Toyota’s announcement on Tuesday of the recall of its Prius, Lexus HS250h and Sai cars came not a minute too soon.
Toyota has been giving the impression of a lumbering giant ignoring the severity of its problems by reacting slowly to persistent consumer complaints, an image symbolized by the tardiness with which the company’s president officially appeared before the media.
But Toyota chief Akio Toyoda finally seems to be embracing the sharp public relations learning curve that has been thrust his way over recent weeks. His press conference in Tokyo on Tuesday was more positively received by Japanese media than last Friday’s in which he gave the impression to some writers of trying to make a swift exit before answering key questions.Enjoying this article? Click here to subscribe for full access. Just $5 a month.
Instead, on Tuesday he scored points for taking more time to answer questions clearly and in unveiling details of the recall, which relates to 220,000 cars in Japan and ultimately as many as 400,000 cars worldwide.
Toyoda also wrote a piece for The Washington Post on Tuesday in which he assured readers that Toyota was committed to building ‘the highest-quality, safest and most reliable automobiles in the world.’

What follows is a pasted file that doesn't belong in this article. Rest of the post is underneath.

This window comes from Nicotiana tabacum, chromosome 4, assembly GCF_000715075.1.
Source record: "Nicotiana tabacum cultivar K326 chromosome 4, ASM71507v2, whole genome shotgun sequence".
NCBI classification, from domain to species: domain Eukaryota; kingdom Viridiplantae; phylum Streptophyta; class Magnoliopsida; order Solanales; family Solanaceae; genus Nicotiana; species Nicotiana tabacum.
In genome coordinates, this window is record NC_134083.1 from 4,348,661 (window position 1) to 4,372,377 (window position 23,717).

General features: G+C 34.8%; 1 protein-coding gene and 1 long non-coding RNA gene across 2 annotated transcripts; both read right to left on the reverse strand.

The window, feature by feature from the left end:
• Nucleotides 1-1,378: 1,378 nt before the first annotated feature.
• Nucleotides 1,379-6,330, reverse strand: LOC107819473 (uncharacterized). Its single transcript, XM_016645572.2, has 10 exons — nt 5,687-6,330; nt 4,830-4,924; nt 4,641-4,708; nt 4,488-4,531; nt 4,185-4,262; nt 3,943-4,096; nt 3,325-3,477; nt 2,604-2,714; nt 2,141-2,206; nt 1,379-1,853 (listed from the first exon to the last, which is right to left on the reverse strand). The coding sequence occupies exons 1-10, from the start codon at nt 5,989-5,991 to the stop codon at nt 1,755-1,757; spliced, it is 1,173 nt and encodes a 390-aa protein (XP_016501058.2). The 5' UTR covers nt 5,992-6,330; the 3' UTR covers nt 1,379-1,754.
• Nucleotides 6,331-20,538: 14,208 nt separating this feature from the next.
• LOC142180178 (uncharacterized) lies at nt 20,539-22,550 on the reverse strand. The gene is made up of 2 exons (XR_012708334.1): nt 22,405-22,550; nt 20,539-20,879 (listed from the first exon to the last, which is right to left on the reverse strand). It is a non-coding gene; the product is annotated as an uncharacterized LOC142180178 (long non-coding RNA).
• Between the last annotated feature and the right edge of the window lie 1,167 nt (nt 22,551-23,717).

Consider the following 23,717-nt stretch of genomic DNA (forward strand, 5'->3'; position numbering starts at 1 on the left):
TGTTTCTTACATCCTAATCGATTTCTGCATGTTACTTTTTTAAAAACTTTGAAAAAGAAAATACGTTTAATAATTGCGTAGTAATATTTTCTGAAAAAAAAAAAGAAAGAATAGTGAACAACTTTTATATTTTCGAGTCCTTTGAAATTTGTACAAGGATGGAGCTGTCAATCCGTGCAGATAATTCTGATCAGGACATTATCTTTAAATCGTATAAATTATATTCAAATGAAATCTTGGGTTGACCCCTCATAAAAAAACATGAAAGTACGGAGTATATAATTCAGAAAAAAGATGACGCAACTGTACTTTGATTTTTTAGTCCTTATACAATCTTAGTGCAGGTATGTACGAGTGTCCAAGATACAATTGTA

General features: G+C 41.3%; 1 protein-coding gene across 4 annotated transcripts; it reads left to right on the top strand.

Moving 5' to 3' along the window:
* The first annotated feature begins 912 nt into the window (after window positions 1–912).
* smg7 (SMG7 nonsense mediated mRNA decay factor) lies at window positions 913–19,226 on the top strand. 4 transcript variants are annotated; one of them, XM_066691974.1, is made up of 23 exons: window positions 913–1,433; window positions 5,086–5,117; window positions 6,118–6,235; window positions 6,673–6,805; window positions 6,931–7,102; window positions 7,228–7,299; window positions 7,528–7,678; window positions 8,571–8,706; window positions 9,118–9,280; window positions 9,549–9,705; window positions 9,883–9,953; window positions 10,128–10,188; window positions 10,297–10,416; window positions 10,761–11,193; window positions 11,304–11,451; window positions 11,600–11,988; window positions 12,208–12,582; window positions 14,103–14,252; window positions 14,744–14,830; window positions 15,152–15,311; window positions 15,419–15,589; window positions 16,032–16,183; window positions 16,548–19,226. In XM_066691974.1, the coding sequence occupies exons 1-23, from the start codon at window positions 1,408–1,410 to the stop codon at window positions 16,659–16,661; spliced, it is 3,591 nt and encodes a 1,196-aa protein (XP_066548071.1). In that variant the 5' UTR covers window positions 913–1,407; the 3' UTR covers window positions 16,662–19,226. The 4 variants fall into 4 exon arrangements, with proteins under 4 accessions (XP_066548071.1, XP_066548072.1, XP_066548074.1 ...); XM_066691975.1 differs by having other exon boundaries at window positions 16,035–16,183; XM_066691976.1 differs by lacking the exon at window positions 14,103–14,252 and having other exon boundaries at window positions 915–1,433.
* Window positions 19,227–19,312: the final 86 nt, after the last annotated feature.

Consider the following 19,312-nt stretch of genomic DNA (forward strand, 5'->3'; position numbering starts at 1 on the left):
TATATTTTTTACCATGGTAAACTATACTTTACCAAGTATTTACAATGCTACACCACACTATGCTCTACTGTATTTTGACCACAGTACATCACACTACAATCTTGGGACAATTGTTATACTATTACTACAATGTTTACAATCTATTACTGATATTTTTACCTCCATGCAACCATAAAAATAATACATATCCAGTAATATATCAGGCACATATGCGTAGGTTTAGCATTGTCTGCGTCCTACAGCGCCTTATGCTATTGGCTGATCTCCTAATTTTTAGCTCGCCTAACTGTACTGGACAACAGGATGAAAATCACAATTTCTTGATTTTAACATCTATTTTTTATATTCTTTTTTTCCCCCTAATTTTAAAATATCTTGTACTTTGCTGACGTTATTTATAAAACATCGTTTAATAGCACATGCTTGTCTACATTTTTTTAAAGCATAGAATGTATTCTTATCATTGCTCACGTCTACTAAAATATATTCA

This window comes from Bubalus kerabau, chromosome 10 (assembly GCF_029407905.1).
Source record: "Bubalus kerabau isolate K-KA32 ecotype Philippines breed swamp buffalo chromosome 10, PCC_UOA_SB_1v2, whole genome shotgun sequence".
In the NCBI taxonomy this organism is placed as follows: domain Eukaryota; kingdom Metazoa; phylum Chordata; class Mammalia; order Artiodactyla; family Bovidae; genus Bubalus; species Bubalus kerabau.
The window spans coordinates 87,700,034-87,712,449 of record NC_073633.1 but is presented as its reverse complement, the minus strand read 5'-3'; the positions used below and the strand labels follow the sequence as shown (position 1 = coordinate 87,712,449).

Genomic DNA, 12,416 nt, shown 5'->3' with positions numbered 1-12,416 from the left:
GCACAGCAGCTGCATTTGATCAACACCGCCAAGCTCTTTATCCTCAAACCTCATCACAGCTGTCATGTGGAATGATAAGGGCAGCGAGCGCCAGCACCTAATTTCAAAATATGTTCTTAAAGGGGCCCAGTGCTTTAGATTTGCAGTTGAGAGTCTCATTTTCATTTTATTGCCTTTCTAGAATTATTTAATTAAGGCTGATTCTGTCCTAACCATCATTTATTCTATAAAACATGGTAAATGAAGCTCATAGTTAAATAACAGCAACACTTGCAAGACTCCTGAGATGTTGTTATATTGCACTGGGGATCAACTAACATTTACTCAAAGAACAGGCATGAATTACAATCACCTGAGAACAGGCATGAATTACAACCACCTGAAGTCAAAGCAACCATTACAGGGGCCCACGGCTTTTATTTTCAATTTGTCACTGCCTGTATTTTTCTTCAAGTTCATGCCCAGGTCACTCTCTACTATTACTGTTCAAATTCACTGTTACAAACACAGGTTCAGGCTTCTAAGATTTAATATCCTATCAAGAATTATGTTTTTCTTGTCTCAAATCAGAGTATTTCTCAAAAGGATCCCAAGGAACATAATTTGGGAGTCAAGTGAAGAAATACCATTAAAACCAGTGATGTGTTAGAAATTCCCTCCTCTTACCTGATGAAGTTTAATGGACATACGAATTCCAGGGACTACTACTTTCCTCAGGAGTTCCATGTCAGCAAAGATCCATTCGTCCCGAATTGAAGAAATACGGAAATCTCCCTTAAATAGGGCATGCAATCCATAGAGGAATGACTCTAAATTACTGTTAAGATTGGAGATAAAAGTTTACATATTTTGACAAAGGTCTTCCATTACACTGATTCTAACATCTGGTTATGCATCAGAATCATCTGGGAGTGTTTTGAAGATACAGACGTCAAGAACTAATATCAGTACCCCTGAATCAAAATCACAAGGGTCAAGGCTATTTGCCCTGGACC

Making sure he went beyond platitudes to redouble the company’s commitment to its core values, Toyoda spelled out in clear, concise English measures the company will introduce to improve its safety record, such as inviting an advisory panel of experts from outside the company to look at Toyota’s operations.
This piece, and the recall will have gone some way to helping dispel the image of a leader gazing at his navel, but a planned trip to the United States could prove the critical moment for calming the storm should he meet US Transport Secretary Ray LaHood and a congressional committee looking into the recalls.
As the week has progressed, reports in Japan have emerged of an exaggerated U.S. response to the safety issues, fuelled by a desire to see troubled US automakers take advantage of the negative publicity surrounding Toyota.
But if anything, Toyota is more a victim of its own success in having such a seemingly impeccable safety record and in reaching the pinnacle of the world auto market. Being No. 1 and apparently flawless makes you the biggest and perhaps easiest target in the market.
While that provides cover for rivals GM and Honda, who are also engaged in large-scale recalls, it will come as little comfort to Toyota.